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Learning to Turn

Delivered on Kol Nidrei 5784, September 24, 2023

I learned how to ski as an adult. Growing up in Texas, we were not the family to dash off to the mountains in the winter. But, living in the Berkshires, wanting fresh air during the long winter, I was drawn to take up the sport.

During one of my first lessons, the instructor decided to fast-track me. After teaching me to use the magic carpet, he quickly said, “So, just start turning.”

“How do I turn?” I asked him.

“You just do it,” he said.

My instructor could have been more instructive.

I spent the rest of the lesson on the bunny slope, trying to turn. I would make my way across the hill, legs uncertain. I would realize I needed to start heading the other direction, and would clumsily pick up one ski and then another, until I was either a twisted mess of legs, skis, arms, and polls, or I had turned so successfully was now facing uphill. Gravity would then take effect, and I quickly learned how to ski backwards. Learning to turn wasn’t working.

Each time I failed, the instructor would drift my way and help me up, asking what happened.

“I don’t know how to turn. I need you to show me.”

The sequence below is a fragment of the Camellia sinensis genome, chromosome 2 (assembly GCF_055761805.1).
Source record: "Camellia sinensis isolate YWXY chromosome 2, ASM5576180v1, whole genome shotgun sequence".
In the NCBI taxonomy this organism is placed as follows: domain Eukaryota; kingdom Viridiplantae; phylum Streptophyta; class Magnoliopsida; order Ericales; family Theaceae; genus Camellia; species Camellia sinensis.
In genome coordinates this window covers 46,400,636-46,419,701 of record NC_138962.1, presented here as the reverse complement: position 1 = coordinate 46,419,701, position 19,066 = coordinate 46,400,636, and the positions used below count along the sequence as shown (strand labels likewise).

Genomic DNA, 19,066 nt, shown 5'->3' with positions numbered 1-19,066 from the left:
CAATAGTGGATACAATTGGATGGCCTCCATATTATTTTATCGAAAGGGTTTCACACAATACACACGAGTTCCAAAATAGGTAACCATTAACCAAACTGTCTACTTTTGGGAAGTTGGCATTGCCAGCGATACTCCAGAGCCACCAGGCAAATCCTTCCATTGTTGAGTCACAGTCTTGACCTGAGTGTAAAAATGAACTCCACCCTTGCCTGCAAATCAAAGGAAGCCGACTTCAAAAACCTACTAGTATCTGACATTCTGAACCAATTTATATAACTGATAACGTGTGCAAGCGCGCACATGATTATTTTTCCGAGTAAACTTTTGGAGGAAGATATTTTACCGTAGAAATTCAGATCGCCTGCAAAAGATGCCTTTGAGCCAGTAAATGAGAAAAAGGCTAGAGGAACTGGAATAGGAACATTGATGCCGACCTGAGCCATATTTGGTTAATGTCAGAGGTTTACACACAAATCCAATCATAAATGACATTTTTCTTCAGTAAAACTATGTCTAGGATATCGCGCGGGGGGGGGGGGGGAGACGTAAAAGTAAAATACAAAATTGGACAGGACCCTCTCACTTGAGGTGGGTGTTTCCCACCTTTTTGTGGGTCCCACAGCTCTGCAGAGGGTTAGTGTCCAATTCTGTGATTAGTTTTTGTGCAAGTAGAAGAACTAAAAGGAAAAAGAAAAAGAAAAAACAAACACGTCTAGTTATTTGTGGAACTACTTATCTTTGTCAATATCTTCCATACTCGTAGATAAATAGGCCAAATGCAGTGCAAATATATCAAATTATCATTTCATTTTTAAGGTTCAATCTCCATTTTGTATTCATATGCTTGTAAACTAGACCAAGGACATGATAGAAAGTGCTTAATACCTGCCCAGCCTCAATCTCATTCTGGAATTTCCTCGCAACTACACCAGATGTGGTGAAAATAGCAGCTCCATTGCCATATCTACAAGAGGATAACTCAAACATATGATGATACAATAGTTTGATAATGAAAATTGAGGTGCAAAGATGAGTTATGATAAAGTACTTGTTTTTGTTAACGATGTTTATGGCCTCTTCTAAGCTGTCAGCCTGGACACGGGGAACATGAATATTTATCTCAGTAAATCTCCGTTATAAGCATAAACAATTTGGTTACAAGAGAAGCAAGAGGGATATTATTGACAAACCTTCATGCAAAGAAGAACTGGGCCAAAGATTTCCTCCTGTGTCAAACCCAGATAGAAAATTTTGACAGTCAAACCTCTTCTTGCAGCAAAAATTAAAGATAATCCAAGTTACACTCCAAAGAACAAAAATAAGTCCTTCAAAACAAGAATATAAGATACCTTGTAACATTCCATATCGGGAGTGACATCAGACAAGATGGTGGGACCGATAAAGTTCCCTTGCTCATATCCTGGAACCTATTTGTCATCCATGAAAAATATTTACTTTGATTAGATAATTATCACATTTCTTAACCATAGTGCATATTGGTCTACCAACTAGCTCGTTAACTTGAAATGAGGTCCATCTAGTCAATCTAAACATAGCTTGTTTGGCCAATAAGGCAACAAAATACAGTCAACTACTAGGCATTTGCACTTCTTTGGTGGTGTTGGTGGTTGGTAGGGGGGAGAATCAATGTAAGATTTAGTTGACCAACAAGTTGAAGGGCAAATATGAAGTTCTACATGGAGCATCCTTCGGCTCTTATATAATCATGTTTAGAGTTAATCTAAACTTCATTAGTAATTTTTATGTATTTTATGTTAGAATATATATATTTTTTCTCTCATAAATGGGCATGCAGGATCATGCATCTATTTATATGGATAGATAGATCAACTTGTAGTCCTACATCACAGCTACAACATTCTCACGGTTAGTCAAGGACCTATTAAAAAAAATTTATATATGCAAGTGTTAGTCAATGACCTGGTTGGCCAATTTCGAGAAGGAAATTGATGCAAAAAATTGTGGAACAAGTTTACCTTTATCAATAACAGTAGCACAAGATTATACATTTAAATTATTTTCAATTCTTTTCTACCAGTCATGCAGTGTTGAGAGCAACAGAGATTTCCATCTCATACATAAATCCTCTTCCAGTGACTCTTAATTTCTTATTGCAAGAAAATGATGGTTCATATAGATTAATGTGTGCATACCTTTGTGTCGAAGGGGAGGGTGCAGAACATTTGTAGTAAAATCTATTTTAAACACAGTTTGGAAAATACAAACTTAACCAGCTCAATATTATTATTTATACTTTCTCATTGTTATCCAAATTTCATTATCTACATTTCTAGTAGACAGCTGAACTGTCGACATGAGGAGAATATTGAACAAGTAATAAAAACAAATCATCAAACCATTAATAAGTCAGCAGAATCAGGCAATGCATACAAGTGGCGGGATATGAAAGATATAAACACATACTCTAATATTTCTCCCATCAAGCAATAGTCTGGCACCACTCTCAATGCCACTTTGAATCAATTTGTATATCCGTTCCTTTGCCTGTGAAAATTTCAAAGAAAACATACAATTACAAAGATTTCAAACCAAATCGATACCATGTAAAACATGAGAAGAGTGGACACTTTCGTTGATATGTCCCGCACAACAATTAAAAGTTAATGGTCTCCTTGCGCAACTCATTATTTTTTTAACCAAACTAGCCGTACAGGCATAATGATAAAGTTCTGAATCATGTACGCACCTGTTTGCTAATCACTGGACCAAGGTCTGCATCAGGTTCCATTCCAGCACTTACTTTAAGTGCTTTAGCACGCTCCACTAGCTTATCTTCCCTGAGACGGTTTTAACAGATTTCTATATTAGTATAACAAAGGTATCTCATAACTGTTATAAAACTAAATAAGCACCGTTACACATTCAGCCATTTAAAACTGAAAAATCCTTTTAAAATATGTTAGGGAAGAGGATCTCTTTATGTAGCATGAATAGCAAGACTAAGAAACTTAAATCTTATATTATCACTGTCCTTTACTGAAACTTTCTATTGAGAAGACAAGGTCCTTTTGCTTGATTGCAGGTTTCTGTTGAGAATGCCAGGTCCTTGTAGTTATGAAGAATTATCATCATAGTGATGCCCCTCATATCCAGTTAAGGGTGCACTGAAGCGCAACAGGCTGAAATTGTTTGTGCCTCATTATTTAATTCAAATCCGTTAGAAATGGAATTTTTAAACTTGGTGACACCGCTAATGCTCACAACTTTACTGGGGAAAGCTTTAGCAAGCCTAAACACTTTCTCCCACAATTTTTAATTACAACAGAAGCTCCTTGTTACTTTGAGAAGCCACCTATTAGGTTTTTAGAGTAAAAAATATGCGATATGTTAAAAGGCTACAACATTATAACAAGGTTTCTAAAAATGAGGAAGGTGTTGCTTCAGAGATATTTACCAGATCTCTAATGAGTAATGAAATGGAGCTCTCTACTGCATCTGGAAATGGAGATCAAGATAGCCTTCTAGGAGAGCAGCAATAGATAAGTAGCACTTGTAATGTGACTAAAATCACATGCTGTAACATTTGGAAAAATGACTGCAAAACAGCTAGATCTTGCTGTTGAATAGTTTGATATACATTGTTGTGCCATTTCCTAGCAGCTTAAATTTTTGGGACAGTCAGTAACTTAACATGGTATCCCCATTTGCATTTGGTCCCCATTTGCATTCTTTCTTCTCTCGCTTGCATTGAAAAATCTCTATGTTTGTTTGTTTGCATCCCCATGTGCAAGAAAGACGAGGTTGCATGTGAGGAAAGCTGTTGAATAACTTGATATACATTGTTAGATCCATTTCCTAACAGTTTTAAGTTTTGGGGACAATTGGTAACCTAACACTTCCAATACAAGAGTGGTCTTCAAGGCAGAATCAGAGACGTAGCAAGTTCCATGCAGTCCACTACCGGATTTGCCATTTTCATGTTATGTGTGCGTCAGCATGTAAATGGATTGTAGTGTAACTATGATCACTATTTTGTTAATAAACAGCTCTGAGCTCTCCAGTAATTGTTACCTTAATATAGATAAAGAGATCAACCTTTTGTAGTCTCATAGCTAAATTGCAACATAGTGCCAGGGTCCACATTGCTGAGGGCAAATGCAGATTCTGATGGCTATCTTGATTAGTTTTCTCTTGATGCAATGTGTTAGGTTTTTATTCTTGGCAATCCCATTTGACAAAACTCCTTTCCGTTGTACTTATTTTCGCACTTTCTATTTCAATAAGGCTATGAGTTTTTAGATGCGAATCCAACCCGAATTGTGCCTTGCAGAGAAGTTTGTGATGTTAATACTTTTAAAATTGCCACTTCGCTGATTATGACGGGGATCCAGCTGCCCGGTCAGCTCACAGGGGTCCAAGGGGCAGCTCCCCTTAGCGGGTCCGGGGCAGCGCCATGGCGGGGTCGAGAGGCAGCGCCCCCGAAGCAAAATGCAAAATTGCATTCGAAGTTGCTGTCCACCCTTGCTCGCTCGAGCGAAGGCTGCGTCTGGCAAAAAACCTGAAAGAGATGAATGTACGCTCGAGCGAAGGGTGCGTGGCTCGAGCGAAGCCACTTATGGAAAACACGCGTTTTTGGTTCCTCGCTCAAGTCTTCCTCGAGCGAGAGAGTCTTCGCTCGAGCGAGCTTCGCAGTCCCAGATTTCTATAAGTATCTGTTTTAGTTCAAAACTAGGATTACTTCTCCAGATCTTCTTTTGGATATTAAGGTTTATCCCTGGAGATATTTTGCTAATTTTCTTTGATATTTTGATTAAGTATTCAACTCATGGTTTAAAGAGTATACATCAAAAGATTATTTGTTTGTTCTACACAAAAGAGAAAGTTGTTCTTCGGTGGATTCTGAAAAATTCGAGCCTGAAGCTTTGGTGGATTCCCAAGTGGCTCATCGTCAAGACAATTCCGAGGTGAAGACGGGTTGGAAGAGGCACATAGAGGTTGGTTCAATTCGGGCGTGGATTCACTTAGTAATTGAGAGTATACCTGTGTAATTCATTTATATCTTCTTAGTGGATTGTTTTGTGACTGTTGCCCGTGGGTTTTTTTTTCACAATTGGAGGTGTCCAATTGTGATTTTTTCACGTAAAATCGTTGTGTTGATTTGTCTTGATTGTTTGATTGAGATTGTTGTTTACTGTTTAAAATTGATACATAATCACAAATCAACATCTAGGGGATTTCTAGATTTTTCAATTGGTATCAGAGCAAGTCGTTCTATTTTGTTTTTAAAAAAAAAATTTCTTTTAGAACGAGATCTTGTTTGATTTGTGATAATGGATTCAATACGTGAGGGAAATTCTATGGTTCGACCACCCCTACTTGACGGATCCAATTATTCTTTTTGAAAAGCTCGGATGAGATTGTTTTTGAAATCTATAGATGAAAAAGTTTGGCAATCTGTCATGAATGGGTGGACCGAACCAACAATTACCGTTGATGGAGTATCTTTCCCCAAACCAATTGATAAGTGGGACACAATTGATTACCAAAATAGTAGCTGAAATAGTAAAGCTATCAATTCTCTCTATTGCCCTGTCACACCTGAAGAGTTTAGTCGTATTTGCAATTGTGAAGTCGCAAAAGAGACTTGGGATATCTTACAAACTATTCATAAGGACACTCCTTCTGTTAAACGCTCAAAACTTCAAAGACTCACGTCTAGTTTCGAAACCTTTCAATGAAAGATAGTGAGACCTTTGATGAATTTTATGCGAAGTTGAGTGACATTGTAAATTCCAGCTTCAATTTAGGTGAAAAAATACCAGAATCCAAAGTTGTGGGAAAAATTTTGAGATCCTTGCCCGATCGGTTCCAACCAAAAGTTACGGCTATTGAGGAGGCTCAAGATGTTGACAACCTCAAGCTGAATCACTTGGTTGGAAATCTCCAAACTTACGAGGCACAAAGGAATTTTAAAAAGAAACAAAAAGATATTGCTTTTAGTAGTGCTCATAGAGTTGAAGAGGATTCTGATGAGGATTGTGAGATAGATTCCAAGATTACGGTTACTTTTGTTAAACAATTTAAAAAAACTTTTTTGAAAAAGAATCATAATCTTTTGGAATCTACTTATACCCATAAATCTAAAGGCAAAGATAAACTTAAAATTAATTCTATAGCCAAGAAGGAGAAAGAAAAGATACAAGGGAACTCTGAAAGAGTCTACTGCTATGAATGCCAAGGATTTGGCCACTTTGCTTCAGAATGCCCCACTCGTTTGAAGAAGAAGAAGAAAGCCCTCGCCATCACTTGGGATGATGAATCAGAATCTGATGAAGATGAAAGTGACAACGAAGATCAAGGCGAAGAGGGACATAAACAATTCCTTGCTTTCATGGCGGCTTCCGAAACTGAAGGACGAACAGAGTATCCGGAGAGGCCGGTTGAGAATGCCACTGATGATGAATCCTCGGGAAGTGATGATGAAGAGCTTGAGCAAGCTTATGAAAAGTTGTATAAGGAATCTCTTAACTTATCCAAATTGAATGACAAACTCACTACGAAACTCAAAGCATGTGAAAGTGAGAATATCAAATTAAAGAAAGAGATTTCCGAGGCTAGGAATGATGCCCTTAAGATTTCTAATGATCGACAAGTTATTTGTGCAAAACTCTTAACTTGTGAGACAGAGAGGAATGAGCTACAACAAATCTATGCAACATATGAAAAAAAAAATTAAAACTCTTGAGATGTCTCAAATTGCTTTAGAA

“I can’t show you,” he said, “You just do it.”

I left that lesson frustrated.

A few days later, I returned to try on my own. The more I played with it, the more I got it. Apparently, you can just turn.

Since then, I haven’t stopped trying to turn. I’ve gotten the bug. I would take more lessons and hone my technique. I am still honing my technique. In learning to turn, I moved from the bunny slopes to the greens, and now am officially a blue cruiser. I daydream about ski season. I am counting down the days.

Fast forward several years from my first experiences. Now Lior—our eldest child—is learning to ski. It’s an activity we share together, and he too has become obsessed. And he’s got skills. Last winter, Lior was learning how to ski in parallel. By the end of the season, he had figured it out.